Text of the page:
"Does Andrew have a family history of epilepsy?"
I don't know.

"Is there a family history of blood clotting?"
I don't know.

"Does anyone in Andrew's family suffer from strokes?"
I don't know.


I don't know, I don't know, I DON'T KNOW!


I had no answers for the doctors. And it killed me. I wanted to be able to help my son, to tell them about his parent's medical history, but I couldn't. I could only answer, "To the best of knowledge, no."

Andrew under went 12 hours of EEG monitoring, an hour long MRI where he was completely under, EKG screening, more blood tests and a sonogram of his heart. We received the results back from some, but not all of the tests. Everything kept coming back as negative, which was good, but left us with very little reassurance that we would leave the hospital with the knowledge of what caused his episode.




On Thursday night, they released Andrew from the hospital. We knew a little bit more than when we first went in, but not much. He is better, happy to be home, and has regained his mobility completely. We are grateful for the amazing care at the children's hospital, my family who dropped everything to be there for all six of us and for my friends who have prayed and loved on us over the past couple of days. But my heart is still anxious and questioning the unknown.



Through it all, I have seen how God has made me strong for that moment and for the past couple of days. This kind of event could have driven Craig and I apart, but instead it has brought us together. My attachment to Andrew has grown leaps and bounds. There is no question in my mind: Andrew is my son. Andrew is more attached to Craig, myself and even my parents, as they spent hours with us in the hospital. I can see the positive and my faith is strengthened because of it.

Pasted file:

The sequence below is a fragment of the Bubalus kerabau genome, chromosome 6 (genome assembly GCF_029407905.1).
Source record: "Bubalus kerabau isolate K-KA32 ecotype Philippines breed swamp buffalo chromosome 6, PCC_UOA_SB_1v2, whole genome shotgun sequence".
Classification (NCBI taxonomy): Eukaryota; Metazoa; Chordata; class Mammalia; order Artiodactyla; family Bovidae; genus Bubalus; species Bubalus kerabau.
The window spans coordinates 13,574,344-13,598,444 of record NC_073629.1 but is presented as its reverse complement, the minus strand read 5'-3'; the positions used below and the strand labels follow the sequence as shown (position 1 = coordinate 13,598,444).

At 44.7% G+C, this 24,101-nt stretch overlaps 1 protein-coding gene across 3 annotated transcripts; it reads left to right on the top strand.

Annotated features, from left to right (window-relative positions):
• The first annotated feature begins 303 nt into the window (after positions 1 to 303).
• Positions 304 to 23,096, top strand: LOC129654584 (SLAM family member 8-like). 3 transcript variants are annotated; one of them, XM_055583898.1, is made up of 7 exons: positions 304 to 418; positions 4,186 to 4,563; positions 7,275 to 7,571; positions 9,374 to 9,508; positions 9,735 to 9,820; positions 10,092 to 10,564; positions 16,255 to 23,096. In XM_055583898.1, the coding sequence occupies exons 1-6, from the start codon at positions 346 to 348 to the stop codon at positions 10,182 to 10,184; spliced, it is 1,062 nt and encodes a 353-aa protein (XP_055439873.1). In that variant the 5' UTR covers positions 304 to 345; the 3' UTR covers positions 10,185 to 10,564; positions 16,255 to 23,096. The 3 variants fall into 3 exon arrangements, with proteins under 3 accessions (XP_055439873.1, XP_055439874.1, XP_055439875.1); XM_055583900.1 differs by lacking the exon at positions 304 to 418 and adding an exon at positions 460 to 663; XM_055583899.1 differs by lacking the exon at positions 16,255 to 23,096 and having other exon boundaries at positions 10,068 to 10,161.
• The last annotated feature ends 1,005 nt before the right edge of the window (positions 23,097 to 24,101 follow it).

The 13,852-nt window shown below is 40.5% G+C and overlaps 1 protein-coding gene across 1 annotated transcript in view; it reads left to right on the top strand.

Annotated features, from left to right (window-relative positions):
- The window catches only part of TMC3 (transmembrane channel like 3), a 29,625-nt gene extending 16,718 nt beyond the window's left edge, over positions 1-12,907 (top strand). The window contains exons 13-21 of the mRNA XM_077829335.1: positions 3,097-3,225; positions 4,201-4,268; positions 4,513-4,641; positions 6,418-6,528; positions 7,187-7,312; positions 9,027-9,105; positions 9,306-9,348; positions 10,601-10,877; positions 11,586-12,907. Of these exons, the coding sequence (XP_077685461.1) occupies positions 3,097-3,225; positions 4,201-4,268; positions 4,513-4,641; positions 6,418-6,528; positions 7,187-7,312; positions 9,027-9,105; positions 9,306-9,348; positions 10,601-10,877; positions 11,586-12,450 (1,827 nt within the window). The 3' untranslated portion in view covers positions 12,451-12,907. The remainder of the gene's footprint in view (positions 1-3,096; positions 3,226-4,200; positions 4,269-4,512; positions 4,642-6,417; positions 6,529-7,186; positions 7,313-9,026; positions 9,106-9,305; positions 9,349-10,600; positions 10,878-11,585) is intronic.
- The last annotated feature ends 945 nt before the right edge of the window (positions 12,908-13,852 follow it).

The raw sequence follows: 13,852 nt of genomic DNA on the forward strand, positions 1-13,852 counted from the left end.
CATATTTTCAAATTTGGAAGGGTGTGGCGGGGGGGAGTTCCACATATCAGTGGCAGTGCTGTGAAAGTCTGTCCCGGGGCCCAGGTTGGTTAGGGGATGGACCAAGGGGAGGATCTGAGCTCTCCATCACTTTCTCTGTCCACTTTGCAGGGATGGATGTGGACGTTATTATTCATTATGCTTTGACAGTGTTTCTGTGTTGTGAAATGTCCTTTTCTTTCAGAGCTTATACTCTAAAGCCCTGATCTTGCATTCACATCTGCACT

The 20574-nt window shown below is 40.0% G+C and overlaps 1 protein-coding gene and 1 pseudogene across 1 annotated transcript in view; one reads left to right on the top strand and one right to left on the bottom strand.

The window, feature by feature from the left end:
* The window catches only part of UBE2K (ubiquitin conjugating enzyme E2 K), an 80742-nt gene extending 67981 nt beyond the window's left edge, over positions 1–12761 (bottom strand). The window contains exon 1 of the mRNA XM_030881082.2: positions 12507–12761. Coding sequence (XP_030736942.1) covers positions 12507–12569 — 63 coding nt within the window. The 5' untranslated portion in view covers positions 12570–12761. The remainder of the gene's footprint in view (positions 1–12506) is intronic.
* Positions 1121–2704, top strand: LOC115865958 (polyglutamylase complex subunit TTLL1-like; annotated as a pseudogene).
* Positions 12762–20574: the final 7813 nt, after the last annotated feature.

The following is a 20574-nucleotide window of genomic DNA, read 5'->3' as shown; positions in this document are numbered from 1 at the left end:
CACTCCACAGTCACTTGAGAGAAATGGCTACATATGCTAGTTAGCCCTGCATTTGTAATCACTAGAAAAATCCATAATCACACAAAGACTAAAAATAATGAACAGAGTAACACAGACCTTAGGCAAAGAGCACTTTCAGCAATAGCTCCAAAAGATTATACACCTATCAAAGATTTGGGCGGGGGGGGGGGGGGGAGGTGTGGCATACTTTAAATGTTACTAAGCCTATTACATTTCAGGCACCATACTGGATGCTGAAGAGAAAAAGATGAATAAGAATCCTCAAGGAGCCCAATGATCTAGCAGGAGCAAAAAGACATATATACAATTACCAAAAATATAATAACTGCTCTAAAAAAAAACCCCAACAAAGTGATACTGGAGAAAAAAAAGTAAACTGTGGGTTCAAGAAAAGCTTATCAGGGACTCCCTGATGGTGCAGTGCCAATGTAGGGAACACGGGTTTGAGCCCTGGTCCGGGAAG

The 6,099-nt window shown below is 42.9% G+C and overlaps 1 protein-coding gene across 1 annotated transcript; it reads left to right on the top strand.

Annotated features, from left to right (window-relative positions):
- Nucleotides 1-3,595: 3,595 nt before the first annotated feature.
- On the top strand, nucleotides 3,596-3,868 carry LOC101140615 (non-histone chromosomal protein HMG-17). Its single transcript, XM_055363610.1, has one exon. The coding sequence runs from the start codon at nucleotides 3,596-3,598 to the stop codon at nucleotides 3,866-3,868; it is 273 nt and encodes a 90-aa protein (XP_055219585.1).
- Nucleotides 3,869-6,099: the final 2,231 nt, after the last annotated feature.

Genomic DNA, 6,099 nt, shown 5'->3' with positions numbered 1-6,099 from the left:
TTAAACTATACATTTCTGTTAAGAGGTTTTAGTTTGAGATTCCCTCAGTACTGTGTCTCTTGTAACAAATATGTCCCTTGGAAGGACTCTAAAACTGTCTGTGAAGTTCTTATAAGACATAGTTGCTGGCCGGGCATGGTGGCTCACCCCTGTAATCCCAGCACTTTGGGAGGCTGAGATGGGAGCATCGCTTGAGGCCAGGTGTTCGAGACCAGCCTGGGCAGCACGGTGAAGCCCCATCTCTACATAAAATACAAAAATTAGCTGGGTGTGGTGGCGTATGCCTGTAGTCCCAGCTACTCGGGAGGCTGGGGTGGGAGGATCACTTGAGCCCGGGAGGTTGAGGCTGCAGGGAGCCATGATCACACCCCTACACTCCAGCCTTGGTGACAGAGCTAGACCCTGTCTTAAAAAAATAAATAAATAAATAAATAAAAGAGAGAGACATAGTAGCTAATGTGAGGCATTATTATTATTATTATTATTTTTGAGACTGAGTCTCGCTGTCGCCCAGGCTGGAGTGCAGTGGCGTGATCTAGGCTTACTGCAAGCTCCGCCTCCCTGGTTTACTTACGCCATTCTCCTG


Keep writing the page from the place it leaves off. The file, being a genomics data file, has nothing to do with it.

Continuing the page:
Now, we wait. Wait for the results, wait for him to have a seizure if that is what caused it, wait for it to never happen again. We wait, because we don't know. And a part of that not knowing scares me, but mostly it forces me to trust that God loves Andrew more than I ever will. My faith meets the real life situation of the mystery and I am going to choose to let my faith lead me into whatever happens next. Even if the future is scary.

2 comments:

Janna said...

We can relate SO much to all that you experienced this past week! About eight months after Hope came home she had a night of multiple seizures. She and I spent he first night at Sarasota Memorial ER, followed by three days at ACH. She went through many of the same tests as Andrew. My mama heart aches with yours, as I can relate to the pain of the unknowns. I can also relate to the thankfulness. While I would never have chosen for our family to endure that ordeal last August, the attachment and trust that was formed during that week between Hope, Scott, and myself continues to astound me. Our good God knows what He is doing, and He knows ALL about our resilient Ugandan children who He has blessed with fighting spirits. :) We will continue to pray for answers as well as for God's grace to be poured out in abundance on your family.

nlabarr said...

I have nominated you for the Liebster award…visit…http://motherhoodunabridged.wordpress.com/2013/06/10/and-the-nominees-are/ should you wish to accept!!! I hope that you do! I love your blog.

Nicki @ Motherhood Unabridged